Cindy Jaquith (1948–2020) joined the Young Socialist Alliance in the mid-1960s while a student at Carleton College in Minnesota. Like thousands of other young people of her generation, she was inspired by the Cuban Revolution and the proletarian fight to overthrow Jim Crow segregation. She was a member of and...
Cindy Jaquith (1948–2020) joined the Young Socialist Alliance in the mid-1960s while a student at Carleton College in Minnesota. Like thousands of other young people of her generation, she was inspired by the Cuban Revolution and the proletarian fight to overthrow Jim Crow segregation.
She was a member of and helped build the party’s trade union fractions in a number of cities, served stints as editor of the Militant, and took major responsibility for the party’s work in the women’s liberation movement beginning in the early 1970s.
Jaquith first joined the staff of the Militant newspaper in 1972. As part of her responsibilities, she frequently traveled to the Kentucky coalfields during the Brookside United Mine Workers organizing drive, a fight portrayed in the movie Harlan County USA. She participated in and reported on the historic march of 100,000 for the Equal Rights Amendment for women in Washington, D.C., on July 9, 1978.
In January 1979, when workers and farmers in Iran took to the streets in their millions and a month later brought down the hated US-backed shah, Jaquith was assigned to cover the unfolding revolution. Over the next year, she traveled back and forth to Iran, collaborating with fellow communists to get eyewitness coverage of this working-class upsurge into the hands of working people around the world.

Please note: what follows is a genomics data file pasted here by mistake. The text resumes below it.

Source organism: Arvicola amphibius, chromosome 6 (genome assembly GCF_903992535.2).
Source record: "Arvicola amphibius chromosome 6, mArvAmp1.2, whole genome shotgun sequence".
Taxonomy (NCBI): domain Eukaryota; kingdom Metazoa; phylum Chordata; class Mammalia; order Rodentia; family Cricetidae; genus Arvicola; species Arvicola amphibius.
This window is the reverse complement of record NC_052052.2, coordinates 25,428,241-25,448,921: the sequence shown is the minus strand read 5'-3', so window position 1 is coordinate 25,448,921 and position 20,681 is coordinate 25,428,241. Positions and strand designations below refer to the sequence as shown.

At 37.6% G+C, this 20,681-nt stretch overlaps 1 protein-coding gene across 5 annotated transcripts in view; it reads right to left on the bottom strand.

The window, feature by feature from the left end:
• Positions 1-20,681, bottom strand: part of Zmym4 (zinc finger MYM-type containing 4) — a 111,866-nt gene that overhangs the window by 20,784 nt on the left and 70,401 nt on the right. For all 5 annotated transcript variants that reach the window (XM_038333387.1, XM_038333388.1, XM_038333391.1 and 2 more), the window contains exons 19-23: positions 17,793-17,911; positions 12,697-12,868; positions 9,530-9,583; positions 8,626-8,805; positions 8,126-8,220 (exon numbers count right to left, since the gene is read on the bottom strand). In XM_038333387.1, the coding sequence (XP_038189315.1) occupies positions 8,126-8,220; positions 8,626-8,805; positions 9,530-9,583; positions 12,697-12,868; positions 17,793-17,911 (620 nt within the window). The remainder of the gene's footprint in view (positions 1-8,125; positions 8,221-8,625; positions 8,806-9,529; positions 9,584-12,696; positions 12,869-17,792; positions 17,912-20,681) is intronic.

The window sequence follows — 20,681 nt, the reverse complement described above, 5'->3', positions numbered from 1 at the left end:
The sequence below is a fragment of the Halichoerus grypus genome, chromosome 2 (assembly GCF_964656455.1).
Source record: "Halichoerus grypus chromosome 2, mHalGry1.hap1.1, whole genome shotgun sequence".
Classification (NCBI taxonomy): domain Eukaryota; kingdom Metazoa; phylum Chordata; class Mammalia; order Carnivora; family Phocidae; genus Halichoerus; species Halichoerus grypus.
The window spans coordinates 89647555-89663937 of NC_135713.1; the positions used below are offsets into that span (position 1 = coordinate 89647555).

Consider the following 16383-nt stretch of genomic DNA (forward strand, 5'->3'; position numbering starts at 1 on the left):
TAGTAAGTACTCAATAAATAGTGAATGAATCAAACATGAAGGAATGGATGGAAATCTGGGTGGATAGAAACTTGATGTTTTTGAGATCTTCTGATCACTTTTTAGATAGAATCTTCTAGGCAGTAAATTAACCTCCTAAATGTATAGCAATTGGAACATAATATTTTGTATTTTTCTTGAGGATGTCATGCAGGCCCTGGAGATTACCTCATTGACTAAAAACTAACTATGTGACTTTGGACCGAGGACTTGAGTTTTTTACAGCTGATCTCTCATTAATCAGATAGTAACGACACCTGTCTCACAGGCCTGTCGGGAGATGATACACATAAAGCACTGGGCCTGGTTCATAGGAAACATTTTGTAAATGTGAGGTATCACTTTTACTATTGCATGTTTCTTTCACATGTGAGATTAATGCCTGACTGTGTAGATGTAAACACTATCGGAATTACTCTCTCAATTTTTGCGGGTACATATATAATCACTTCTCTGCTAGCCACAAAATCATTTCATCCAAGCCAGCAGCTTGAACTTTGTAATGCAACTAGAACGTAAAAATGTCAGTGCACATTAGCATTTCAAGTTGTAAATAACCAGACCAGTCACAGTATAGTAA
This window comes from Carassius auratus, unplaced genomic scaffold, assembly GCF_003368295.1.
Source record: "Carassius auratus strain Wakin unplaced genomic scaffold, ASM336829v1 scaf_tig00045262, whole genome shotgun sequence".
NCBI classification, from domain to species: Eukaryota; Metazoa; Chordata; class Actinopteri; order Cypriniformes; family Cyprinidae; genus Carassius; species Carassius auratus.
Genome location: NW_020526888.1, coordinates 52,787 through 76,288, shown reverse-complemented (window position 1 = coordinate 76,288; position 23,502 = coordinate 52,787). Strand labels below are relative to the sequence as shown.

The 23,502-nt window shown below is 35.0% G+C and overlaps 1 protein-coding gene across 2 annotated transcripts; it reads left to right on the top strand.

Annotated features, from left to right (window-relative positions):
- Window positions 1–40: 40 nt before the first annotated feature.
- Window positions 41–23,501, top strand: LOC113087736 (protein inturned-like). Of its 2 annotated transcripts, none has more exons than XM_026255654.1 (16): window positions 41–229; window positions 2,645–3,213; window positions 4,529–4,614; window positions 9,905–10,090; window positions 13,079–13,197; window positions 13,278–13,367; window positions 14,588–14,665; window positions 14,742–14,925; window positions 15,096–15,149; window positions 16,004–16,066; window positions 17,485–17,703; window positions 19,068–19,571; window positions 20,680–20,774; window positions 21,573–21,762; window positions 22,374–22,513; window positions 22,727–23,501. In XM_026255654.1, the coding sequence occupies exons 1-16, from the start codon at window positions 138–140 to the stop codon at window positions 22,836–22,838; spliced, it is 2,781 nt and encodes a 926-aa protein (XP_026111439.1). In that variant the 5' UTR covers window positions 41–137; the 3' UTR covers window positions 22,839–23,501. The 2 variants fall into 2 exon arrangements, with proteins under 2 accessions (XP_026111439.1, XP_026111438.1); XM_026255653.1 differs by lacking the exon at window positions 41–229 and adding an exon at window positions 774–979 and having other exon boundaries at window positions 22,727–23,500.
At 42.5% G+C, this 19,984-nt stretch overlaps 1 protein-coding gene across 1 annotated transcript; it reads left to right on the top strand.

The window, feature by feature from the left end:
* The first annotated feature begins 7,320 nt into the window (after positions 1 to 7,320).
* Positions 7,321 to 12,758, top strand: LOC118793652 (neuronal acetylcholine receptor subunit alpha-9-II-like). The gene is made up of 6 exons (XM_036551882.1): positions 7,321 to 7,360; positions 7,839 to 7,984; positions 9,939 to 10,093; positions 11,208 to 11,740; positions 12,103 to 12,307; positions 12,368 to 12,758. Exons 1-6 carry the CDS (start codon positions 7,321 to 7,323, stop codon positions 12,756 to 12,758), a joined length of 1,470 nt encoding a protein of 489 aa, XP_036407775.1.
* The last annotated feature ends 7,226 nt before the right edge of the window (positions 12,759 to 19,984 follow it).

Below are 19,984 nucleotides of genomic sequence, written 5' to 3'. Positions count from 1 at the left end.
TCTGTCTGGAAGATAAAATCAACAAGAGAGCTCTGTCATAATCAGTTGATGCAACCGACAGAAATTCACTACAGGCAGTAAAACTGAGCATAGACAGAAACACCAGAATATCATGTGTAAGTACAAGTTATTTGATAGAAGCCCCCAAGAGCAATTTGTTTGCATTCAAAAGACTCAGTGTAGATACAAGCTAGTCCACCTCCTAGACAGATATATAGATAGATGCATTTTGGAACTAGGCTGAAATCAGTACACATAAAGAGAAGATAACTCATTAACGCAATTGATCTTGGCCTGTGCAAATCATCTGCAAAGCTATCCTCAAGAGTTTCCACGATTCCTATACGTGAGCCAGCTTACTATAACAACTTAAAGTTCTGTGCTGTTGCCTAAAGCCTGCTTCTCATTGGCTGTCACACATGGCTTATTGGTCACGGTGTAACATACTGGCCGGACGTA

She interviewed garment workers, soldiers, and other working people at the forefront of making the revolution. She wrote about the mass mobilizations of women fighting for their liberation, and the organization of workers into factory committees to defend their interests. Jaquith covered the press conference that announced the formation of the Socialist Workers Party of Iran. Upon her return, she toured the US giving public forums on the Iranian Revolution.
From August 1985 to November 1987, Jaquith headed up the Managua Bureau of the Militant and Perspectiva Mundial, the paper’s Spanish-language sister publication. The bureau was established in August 1979, one month after the victory of the Sandinista Revolution. She returned to direct the bureau in mid-1990 until it closed in December that year.